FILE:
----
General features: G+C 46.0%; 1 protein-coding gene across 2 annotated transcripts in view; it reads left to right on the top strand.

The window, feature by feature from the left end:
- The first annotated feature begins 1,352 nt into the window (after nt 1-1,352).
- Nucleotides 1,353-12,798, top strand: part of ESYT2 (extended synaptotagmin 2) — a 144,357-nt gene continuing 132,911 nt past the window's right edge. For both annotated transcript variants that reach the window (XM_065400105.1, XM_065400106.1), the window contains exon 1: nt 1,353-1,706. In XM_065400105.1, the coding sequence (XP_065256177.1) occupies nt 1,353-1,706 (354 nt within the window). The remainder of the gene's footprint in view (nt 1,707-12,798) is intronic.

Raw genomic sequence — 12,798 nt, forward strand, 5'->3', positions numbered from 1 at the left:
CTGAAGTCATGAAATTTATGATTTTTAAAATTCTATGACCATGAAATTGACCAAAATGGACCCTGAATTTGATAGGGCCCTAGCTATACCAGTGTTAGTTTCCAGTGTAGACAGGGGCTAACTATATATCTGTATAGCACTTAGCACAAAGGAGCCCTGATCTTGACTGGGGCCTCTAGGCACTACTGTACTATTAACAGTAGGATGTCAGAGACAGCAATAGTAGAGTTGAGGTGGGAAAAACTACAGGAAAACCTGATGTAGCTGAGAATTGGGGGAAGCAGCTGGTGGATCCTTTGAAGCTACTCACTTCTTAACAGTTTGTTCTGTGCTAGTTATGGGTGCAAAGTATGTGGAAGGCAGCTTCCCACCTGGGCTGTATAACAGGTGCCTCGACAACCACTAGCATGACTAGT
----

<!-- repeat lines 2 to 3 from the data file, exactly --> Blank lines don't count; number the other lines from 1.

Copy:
The window, feature by feature from the left end:
- The first annotated feature begins 1,352 nt into the window (after nt 1-1,352).